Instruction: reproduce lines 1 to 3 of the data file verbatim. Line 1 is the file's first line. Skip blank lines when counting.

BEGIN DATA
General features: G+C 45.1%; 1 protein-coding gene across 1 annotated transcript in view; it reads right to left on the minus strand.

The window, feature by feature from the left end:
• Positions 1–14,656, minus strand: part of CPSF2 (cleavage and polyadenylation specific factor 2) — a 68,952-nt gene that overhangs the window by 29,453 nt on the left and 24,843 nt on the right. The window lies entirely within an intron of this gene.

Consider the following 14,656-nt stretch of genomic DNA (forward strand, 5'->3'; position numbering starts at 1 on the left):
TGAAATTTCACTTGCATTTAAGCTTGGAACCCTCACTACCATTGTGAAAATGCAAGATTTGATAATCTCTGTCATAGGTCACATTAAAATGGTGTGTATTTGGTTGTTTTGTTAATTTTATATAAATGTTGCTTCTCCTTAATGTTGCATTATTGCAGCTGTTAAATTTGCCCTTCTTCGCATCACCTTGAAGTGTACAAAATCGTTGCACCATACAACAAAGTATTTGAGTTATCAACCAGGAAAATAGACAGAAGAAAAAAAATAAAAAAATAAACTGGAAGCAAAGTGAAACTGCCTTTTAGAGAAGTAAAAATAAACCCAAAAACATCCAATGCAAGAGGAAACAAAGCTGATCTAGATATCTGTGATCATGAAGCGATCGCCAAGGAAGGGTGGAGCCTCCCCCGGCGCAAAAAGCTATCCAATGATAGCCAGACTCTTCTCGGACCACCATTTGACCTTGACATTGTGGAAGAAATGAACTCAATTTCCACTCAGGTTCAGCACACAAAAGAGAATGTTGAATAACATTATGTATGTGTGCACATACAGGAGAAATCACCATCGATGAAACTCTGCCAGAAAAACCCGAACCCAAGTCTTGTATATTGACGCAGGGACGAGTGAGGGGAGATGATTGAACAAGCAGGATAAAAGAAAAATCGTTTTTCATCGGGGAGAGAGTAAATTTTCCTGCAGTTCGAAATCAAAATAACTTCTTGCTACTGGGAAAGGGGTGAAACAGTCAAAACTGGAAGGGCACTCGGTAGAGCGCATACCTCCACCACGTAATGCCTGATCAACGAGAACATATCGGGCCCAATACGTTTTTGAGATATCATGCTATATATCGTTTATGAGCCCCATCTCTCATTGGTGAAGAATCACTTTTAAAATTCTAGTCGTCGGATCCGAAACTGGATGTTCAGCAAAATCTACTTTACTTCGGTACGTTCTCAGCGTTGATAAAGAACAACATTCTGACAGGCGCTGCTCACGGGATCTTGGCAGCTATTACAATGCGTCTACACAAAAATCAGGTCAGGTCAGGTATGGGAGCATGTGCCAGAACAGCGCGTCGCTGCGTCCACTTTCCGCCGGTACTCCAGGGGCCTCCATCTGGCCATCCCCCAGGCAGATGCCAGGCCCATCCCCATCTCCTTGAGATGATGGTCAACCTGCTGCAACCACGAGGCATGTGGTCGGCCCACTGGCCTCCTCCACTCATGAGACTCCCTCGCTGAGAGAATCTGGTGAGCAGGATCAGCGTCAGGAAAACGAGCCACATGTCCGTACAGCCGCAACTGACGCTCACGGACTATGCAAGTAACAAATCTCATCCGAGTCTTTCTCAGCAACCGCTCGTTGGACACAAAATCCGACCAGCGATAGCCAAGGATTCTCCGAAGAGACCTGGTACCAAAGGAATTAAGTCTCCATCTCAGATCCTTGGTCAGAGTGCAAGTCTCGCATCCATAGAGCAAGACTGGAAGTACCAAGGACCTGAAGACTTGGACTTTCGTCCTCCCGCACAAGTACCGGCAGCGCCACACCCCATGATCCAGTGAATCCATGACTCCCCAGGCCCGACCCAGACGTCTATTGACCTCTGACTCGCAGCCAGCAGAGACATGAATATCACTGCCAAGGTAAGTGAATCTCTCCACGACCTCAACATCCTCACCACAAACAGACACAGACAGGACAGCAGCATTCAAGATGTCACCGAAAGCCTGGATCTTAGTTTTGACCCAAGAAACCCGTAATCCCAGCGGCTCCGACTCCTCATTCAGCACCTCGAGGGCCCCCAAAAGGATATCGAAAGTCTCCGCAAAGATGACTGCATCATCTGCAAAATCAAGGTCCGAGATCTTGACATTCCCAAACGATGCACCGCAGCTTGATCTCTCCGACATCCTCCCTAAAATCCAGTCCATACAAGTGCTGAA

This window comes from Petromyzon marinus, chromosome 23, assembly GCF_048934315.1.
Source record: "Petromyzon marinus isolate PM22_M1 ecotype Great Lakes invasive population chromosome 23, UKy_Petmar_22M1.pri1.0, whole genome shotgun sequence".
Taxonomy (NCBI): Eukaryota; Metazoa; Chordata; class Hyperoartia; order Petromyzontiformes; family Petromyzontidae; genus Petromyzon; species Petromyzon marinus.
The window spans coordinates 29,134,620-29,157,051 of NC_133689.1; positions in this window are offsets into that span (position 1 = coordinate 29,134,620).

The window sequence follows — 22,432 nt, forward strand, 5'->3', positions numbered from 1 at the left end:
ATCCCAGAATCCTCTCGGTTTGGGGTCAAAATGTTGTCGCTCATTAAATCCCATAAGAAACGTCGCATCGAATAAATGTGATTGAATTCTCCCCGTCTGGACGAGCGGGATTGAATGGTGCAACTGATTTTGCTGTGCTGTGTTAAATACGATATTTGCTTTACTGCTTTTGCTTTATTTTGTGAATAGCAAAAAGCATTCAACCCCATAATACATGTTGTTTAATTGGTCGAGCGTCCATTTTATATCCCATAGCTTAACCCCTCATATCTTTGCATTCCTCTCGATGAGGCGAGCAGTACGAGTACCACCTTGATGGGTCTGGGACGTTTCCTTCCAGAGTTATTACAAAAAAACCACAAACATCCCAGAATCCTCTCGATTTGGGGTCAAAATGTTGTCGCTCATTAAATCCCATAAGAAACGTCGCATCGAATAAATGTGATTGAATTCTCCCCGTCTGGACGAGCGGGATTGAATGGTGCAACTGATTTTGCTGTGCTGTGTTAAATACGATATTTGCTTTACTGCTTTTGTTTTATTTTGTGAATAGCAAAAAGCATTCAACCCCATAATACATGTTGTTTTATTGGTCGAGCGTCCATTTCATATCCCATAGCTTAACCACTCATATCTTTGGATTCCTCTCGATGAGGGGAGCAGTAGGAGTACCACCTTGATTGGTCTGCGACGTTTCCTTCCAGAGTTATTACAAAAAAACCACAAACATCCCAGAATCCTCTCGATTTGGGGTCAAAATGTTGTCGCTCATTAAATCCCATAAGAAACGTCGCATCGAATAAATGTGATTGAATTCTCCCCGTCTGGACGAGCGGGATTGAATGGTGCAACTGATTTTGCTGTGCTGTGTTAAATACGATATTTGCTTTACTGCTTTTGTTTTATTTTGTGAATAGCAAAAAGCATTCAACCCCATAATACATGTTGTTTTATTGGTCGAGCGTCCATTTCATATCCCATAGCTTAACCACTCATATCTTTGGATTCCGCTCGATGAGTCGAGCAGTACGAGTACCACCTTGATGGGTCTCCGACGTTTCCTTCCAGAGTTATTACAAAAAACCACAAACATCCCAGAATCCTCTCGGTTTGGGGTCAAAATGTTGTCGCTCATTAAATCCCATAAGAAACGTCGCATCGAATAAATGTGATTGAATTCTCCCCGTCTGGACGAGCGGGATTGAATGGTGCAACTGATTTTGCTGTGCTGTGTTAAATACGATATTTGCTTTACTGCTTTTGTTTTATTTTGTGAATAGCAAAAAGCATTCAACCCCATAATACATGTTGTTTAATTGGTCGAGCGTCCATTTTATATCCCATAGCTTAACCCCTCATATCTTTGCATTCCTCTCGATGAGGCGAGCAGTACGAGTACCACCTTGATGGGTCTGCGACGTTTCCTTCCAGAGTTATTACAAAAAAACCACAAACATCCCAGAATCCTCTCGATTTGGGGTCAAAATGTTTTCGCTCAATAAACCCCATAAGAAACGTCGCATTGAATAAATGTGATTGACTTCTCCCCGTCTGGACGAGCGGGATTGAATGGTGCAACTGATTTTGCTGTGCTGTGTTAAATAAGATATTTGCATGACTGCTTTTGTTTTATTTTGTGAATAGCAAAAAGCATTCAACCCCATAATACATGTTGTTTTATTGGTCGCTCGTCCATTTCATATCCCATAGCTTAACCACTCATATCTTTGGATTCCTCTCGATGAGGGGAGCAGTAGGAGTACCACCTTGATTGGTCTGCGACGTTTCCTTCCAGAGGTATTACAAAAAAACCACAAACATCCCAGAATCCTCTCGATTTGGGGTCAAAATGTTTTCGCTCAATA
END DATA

General features: G+C 45.1%; 1 protein-coding gene across 1 annotated transcript in view; it reads right to left on the minus strand.

The window, feature by feature from the left end:
• Positions 1–14,656, minus strand: part of CPSF2 (cleavage and polyadenylation specific factor 2) — a 68,952-nt gene that overhangs the window by 29,453 nt on the left and 24,843 nt on the right. The window lies entirely within an intron of this gene.